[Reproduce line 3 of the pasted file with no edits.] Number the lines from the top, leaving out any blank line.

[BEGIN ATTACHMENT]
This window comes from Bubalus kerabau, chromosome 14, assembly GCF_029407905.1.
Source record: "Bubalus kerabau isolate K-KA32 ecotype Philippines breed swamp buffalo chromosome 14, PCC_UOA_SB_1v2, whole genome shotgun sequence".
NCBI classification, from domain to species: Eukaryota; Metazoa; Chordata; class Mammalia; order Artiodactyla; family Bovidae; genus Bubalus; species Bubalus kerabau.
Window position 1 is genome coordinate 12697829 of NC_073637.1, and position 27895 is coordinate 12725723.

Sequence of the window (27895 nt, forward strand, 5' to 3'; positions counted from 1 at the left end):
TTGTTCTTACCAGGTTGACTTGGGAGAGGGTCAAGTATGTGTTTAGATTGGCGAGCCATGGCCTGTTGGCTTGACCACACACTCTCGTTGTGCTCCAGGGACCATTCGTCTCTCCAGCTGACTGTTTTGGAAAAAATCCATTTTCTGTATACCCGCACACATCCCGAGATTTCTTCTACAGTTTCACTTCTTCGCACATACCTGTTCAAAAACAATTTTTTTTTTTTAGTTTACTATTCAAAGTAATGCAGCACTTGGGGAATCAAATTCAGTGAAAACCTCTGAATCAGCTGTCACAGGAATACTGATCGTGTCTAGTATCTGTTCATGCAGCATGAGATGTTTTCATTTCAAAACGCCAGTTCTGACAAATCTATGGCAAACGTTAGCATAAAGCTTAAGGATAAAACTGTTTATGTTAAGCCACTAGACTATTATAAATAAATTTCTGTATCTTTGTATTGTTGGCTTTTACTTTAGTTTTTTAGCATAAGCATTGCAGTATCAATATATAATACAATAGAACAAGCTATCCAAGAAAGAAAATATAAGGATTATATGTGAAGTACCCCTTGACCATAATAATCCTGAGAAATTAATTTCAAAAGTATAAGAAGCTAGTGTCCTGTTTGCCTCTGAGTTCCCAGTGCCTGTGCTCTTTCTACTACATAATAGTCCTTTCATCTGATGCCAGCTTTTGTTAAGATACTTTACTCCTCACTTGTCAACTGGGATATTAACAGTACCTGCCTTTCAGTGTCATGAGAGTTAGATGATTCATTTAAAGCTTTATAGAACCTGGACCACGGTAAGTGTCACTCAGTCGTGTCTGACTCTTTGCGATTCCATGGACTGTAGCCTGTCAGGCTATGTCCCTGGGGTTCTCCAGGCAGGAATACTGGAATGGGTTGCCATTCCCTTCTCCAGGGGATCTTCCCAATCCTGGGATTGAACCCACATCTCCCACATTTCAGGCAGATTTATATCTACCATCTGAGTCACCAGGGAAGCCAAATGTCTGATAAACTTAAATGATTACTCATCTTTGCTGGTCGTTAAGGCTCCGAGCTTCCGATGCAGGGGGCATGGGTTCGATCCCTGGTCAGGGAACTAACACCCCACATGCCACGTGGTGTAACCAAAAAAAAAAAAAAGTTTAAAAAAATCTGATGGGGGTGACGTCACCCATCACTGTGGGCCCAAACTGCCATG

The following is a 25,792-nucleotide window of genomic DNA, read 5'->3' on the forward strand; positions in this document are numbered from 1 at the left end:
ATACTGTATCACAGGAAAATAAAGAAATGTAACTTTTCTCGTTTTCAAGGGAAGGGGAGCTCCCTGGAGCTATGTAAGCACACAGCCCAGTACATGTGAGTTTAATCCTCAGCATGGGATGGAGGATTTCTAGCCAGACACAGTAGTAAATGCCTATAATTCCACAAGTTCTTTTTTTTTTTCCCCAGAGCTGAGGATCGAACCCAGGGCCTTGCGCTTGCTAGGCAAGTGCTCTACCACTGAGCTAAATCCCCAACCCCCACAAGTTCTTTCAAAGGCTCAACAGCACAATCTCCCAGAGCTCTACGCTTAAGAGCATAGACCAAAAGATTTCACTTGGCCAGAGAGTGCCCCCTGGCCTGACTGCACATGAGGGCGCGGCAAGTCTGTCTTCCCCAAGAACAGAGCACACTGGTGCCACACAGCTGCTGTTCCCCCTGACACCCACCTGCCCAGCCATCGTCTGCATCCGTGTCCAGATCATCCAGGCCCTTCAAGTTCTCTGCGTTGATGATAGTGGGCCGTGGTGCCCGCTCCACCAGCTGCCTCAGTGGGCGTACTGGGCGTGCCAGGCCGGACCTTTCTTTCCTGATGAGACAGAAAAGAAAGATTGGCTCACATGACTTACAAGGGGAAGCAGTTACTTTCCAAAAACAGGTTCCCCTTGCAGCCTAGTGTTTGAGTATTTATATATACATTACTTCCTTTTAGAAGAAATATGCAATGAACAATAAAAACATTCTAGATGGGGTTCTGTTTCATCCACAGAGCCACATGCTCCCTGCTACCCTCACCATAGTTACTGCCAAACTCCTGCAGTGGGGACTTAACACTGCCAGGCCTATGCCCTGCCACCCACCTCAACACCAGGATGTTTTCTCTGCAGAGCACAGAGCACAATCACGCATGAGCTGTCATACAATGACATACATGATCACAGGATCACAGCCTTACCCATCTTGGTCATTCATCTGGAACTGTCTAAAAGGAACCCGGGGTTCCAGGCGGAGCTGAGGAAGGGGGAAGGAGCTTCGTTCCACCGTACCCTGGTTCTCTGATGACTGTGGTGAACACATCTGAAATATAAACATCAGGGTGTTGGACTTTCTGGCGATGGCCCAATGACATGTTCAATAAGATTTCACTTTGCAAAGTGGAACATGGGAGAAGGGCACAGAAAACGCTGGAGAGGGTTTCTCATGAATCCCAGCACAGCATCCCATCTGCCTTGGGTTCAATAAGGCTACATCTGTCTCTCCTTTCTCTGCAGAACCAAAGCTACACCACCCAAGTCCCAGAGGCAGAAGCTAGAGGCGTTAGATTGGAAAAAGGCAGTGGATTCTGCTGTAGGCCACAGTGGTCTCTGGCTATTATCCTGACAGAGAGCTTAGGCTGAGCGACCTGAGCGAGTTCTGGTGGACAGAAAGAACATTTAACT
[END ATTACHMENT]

NCBI classification, from domain to species: Eukaryota; Metazoa; Chordata; class Mammalia; order Artiodactyla; family Bovidae; genus Bubalus; species Bubalus kerabau.